At MWC 2014 it unveiled the Nokia X, X+ and Xl smartphones, but as CEO Stephen Elop insisted these aren't just bog standard Android mobiles. He said that: "The Nokia X is built on Android open source software. We have differentiated and added our own experience." And that means keeping the company's Windows style tiles, inspite of the fact that the engine running the handsets is Android.

The phones aren't that high spec either, but are designed to fit somewhere in between the company's budget Asha mobiles and its Windows Lumia top-enders. The X sports a 4-inch IPS capacitive display, 1GHZ Qualcomm Snapdragon dual core processor, 512MB RAM & 4GB eMMC, a 1500mAh battery.3MP camera, dual SIM cards, expandable storage via a MicroSD card. Not surprisingly it still comes loaded with lots of Microsoft goodies including Maps, MixRadio, Skype and OneDrive.

The X+ also has a 4in screen and similar spec but with more RAM, while the XL boasts a 5inch screen. The handsets also come preloaded with Skype and other Microsoft friendly fair, including Maps and MixRadio, Skype and OneDrive.

The prices are as you'd expect very competitive with the Nokia X out now for 89 Euros, the Nokia X+ available in Q2 for 99 Euros and Nokia Xl coming soon at 109 Euros.
I guess these phones are aimed at emerging markets, but they could also build up a significant following among cash-strapped Britons too.

MWC 2014 - Creoir re-invents the smart watch

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Mobile World Congress is surprise surprise awash with wearable gadgets including some biggies from both Samsung and Sony One smaller company though that has been creating a bit of a buzz in the wearable space is Finnish firm Creoir. It has developed a smartwatch that is built on the Android operating system but resembles old school watches.

It has a custom user Android interface but the watch which also sports a touch screen display ,is also compatible with iOs devices too. also on board is Wi-Fi, Bluetooth 4.0, an accelerometer, e-compass and an ambient light sensor and USB connectivity.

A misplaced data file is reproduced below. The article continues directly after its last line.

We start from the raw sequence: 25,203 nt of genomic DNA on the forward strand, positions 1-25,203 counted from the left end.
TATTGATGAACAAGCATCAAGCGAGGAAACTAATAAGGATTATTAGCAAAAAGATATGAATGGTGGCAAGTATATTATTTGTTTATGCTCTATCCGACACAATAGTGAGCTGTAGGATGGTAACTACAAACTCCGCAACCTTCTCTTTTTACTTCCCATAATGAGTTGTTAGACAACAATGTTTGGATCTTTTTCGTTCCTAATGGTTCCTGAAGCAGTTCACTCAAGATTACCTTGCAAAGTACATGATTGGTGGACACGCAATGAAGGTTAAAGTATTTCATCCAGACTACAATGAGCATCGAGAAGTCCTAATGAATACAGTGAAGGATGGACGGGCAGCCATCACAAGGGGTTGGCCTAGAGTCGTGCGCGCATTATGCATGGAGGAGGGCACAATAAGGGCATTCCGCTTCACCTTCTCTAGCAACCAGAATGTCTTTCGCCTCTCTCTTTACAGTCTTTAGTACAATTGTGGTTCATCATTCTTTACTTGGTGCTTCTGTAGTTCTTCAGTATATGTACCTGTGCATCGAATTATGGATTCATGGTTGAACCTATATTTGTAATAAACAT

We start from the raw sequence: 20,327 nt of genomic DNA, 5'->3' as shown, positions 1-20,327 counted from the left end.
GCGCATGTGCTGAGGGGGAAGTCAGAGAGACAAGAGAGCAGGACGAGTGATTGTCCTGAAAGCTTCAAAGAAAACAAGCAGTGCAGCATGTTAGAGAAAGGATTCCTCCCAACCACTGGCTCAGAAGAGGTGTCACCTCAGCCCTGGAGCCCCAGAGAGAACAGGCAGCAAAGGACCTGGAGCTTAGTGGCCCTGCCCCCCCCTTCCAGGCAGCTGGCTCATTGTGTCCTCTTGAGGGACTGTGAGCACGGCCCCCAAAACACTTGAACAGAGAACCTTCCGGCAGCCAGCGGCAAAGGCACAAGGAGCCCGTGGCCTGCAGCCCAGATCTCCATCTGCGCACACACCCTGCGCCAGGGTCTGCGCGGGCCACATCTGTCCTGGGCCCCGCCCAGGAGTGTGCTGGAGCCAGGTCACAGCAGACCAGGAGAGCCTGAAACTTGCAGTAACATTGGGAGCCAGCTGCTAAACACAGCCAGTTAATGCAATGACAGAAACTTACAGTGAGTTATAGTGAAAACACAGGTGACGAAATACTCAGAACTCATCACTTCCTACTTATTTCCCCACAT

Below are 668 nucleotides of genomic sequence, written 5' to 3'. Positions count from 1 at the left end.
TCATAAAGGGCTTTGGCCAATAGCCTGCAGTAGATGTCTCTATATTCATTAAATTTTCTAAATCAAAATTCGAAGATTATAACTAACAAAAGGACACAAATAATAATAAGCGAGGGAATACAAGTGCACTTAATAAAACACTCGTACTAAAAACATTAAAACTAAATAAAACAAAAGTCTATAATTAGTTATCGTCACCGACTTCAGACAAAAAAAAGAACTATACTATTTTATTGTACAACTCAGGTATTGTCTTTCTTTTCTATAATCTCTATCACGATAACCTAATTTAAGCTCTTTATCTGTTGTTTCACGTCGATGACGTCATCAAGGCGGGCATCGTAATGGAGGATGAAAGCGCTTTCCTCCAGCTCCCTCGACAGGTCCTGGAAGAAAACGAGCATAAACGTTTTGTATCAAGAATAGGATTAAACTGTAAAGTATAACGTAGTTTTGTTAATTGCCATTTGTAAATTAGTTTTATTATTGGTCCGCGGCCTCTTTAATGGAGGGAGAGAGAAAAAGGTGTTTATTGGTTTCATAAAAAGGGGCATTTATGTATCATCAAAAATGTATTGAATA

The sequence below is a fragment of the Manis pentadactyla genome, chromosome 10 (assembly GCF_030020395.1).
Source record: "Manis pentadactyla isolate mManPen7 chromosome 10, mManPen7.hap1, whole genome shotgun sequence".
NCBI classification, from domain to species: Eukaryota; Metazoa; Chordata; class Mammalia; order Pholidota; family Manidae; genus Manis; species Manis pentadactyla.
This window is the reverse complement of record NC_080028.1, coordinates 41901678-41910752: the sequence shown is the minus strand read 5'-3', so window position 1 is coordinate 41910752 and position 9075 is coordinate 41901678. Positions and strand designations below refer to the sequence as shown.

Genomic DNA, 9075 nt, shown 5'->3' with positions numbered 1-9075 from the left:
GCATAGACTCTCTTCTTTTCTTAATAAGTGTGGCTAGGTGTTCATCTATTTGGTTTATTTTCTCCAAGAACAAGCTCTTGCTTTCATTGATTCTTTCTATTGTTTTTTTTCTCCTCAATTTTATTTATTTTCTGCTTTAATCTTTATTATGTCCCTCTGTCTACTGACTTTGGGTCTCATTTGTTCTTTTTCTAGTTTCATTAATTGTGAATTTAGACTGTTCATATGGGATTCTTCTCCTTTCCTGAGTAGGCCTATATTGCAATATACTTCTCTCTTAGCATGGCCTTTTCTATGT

It certainly looks stylish too with build includes stainless steel and crystal finish. There's no news yet on a potential launch.

archos 546.jpgType: Android gaming tablet
Price as reviewed: £179

Archos's first attempt to enter the 'gaming tablet' market was way back in 2012 (a huge year in terms of tech), with its original GamePad - though it didn't quite work for me, unfortunately. Many moons on though, and I've managed to get my hands on the French-based manufacturer's GamePad 2, which carries a ton of improvements to both design and power when compared to its predecessor.

Design

At first glance, the GamePad 2 could easily be mistaken as a Sony PS Vita or PSP. It is only really distinguished by an a larger form-factor and the Archos logo which has been nicely placed under the tablet's respectable 7- inch display. The tablet is reassuringly solid and comes in at 200.5 mm x 154 mm x 9.9 mm, weighing 400g.

You'd think an Android tablet weighing 400g would be pretty heavy to hold, compared to Google's Nexus 7 which is actually over 100g lighter, though surprisingly, the GamePad 2 has a nice weight to it. As well as this, it's solid and sports slightly curved sides which add to a tight and sustainable grip.

Looking around the GamePad 2, you'll find the usual ports and buttons (power/lock button, volume rocker, 3.5mm headphone jack, micro-USB charging port and the added extra of a mini-HDMI), along with some physical gameplay controls such as a D-pad and two analogue sticks - just like the PS Vita.

Display

With the GamePad, you get a 7- inch panel which offers up a 1080p resolution. I did a few tests to determine the quality of the GamePad 2's display, and have to say that I think it's rather impressive, with an excellent colour balance - a huge improvement when compared to the original GamePad.

Interface

The GamePad 2 has been pre-loaded with Google's Android 4.2 Jelly Bean operating system - not KitKat - and features a more stock experience, with little design input from Archos. Personally, I don't mind this, however it would've been nice to have seen some sort of software customisation.

Power

Archos hasn't just improved the overall design and display of the GamePad 2, as you also get a 1.6GHz quad-core processor that is much faster than the original GamePad - though clearly not as whizzy as the Advent Tegra Note's Tegra 4 processor as touted by some of its rivals.